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MathSurf v2.0 for 3ds Max Previous version was a bit slow, there are few items that has fixed in new version to improve the performance: Mesh had being generated several times when you choose a surface type from drop down menu or after editing explicit presentation. This fact delays the process and force user to wait until viewport redraws. In new version this bug has been fixed and the script runs the process only once. Mathsurf 2.0 makes permanent objects. You can save and load scenes include Mathsuf objects and program will generate objects automatically after a Mathsurf object has been detected. Mathsurf 2.0 gives you opportunity to save explicit presentation in text format as an external file. Algorithm has been improved to run faster. In Mathsurf 2.0 data structure has been changed to conserve the memory and speed up the progress. Mathsurf 2.0 increases the memory using by max-script to avoid halting program.

Richard Anuszkiewicz Richard Anuszkiewicz (pronounced Aah-Nuss-KAY-Vitch; born May 23, 1930, Erie, Pennsylvania) is an American painter, printmaker, and sculptor.[1] Life and work[edit] Richard Anuszkiewicz trained at the Cleveland Institute of Art in Cleveland, Ohio (1948–1953), and then with Josef Albers[2] at the Yale University School of Art and Architecture in New Haven, Connecticut (1953–1955) where he earned his Masters of Fine Arts. Style[edit] Considered a major force in the Op Art movement, Anuszkiewicz is concerned with the optical changes that occur when different high-intensity colors are applied to the same geometric configurations. Selected Museums Holding Works[edit] Deep Magenta Square, 1978: An example of Anuszkiewicz's use of colors, squares and lines Grants and Awards[edit] Exhibitions[edit] Anuskiewicz has exhibited in many public collections around the world, including notable New York galleries as Sidney Janis, The Contemporaries,[2] and Andrew Crispo Gallery. Bibliography[edit]

Geometry Gym Grasshopper « Attitude Geometries Cellular Automata Building Propotional studies of a building facade. These videos shows an animation how to use the generative design methods in architecture and design. Methods: Synthesis, Celluar Automata, zelluläre Automaten, Parametrics There are different initial cells at the bottom. Used Software: Rhinoceros, Grasshopper, RhinoScripting ( get the Cellular Automata component on My shared Grasshopper files ) Cylinder – Developable surfaces Developable surfaces are easy to use in the production process. Three cylindres intersect in one point. Component Pyramid on Surface Pyramids are placed and oriented on a surface. Lissajous 3D Figures Sine functions were plotted on x,y,z axis. Constant Cellular Automata Generator Constant Cellular Automata by multiplying a constant. You see diameters of the circles are changing. Get the Grasshopper ghx here: My shared Grasshopper files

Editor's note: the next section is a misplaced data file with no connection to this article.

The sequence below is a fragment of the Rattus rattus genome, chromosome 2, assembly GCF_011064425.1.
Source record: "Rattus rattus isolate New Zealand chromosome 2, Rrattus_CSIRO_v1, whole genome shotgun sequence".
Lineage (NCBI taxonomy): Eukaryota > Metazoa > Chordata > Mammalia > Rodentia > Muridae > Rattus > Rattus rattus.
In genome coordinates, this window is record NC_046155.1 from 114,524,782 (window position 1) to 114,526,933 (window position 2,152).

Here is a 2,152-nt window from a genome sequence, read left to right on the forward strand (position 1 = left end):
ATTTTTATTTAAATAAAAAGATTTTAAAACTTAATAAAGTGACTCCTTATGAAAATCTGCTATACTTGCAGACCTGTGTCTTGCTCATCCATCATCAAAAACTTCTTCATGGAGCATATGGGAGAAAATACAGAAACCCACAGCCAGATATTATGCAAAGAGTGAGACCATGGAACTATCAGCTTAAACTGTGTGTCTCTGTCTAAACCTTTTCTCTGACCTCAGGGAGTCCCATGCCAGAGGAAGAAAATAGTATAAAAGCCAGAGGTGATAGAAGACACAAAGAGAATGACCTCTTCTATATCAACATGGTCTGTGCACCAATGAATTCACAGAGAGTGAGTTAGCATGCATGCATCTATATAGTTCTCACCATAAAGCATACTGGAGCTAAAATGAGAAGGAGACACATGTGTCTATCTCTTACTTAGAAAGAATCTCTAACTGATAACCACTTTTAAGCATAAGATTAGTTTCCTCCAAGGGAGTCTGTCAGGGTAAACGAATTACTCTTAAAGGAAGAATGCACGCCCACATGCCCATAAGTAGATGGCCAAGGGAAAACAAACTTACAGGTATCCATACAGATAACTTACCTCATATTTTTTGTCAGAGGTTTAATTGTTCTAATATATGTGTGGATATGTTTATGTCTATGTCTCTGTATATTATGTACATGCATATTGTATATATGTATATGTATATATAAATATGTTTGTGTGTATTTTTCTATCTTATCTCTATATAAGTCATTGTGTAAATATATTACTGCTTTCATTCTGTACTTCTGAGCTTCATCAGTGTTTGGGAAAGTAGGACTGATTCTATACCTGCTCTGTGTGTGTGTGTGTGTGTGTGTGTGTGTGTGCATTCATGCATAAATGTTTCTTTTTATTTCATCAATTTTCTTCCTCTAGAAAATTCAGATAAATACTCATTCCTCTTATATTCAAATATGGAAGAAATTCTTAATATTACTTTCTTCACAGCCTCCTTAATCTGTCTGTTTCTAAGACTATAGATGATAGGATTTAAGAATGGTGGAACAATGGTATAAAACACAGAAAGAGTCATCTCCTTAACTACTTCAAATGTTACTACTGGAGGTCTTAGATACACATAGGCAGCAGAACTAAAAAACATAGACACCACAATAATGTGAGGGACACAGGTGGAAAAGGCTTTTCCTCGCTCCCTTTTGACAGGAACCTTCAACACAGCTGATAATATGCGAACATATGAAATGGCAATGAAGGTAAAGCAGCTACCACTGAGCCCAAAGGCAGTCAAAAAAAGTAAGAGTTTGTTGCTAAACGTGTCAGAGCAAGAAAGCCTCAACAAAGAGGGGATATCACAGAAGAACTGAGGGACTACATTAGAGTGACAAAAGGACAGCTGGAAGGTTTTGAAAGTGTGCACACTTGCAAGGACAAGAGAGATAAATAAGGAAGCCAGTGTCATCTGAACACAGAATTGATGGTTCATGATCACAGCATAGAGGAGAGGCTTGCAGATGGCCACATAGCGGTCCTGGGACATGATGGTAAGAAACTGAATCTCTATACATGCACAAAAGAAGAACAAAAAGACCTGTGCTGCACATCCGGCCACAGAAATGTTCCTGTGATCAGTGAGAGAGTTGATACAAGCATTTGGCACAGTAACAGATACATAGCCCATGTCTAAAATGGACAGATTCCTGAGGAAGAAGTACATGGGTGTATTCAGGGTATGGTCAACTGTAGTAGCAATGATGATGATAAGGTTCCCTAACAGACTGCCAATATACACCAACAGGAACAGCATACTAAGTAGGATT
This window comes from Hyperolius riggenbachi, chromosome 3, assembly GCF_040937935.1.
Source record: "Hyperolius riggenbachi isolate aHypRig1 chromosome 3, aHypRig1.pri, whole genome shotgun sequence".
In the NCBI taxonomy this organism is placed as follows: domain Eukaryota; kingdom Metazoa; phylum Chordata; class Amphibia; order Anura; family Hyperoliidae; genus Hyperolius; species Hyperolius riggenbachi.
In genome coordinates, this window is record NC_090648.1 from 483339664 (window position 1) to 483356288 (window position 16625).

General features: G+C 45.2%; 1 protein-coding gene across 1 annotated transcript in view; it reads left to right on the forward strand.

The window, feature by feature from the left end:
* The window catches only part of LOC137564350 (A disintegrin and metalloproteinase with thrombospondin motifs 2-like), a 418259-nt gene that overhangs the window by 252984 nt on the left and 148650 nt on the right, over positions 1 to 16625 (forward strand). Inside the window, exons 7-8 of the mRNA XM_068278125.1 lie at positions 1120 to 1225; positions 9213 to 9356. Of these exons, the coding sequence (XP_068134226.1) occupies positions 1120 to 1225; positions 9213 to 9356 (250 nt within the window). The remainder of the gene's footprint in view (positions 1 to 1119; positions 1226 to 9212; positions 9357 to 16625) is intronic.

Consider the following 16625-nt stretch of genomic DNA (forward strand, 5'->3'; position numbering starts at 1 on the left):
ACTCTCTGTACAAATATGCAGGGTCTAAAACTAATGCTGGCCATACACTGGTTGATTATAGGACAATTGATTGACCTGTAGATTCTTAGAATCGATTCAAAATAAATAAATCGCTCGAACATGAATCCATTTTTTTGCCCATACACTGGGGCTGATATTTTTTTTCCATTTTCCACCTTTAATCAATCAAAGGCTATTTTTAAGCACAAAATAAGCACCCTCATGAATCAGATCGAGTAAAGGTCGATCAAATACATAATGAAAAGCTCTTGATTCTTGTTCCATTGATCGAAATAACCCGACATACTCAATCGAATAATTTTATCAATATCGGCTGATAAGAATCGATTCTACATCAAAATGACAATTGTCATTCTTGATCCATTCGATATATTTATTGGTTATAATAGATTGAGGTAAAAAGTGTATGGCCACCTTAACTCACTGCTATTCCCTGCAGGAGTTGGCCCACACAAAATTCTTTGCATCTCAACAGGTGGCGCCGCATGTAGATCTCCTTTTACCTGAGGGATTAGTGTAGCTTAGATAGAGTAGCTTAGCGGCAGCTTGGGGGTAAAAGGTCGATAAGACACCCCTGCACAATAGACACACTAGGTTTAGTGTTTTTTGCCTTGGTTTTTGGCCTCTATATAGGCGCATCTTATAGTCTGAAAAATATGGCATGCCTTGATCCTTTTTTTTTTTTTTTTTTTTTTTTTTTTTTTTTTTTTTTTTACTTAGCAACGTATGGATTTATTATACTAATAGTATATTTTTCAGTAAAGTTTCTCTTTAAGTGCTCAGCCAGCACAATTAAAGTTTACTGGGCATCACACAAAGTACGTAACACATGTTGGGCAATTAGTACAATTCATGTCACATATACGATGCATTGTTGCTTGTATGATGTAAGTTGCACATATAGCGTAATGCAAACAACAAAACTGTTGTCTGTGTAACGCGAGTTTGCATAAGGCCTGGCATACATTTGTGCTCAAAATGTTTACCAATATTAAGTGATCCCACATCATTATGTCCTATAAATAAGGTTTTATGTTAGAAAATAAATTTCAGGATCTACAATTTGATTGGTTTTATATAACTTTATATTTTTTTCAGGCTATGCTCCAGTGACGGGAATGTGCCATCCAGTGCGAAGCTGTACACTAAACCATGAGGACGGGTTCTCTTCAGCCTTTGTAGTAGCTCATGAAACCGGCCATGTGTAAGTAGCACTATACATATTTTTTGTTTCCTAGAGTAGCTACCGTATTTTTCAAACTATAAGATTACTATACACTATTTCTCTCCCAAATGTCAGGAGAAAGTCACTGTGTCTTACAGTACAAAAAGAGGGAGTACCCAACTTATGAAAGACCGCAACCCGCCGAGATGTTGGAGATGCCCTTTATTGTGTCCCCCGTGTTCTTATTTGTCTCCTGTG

Cory Arcangel's Official Portfolio Website and Portal The Geometry of Bending hoopsnake: Iteration in Grasshopper, Volatile Prototypes Update: Hoopsnake is now Opensource! More info at Github HoopSnake, apart from a legendary creature, is a component for the Grasshopper™ 3D platform. What it does in principle is to create a copy of the data it receives at it's input upon user request and store it locally. What this means in practice is that it is possible through the use of HoopSnake to send the output of a set of components back to it's input in a looping fashion. The loop can be stopped at any point either by the user or automatically by setting a termination condition (the third input of the component) to false. With the download file examples of various Hoopsnake configurations are included. Licensed under a Creative Commons Attribution-NonCommercial-NoDerivs 3.0 Unported License. Please Note: I am currently unable to offer any assistance for Hoopsnake.

Cory Arcangel Early life[edit] Arcangel grew up in Buffalo, New York and attended the Nichols School, where he was a star[1] lacrosse goalie. He was exposed to experimental video artists such as Nam June Paik through the Squeaky Wheel Buffalo Media Arts Center. He was very interested in guitar, practicing eight hours a day by the time he turned seventeen. He studied classical guitar at the Oberlin Conservatory of Music, but later switched to major in the technology of music, graduating in 2000.[4] At Oberlin, Arcangel met Jacob Ciocci and Paul B. Arcangel credits Pauline Oliveros, with whom he took a composition class, for his "fascination with finding artistic inspiration in unlikely machines". Works[edit] Super Mario Clouds[edit] Pizza Party[edit] Pizza Party (2004) was a free, functional software package that could be used to order Domino's pizza through a command-line interface. Sans Simon[edit] Punk Rock 101[edit] A couple of thousand short films about Glenn Gould[edit] Photoshop CS series[edit]

Точка Ветвления | параметрическая архитектура :: лекции / воркшопы / исследования peer produced space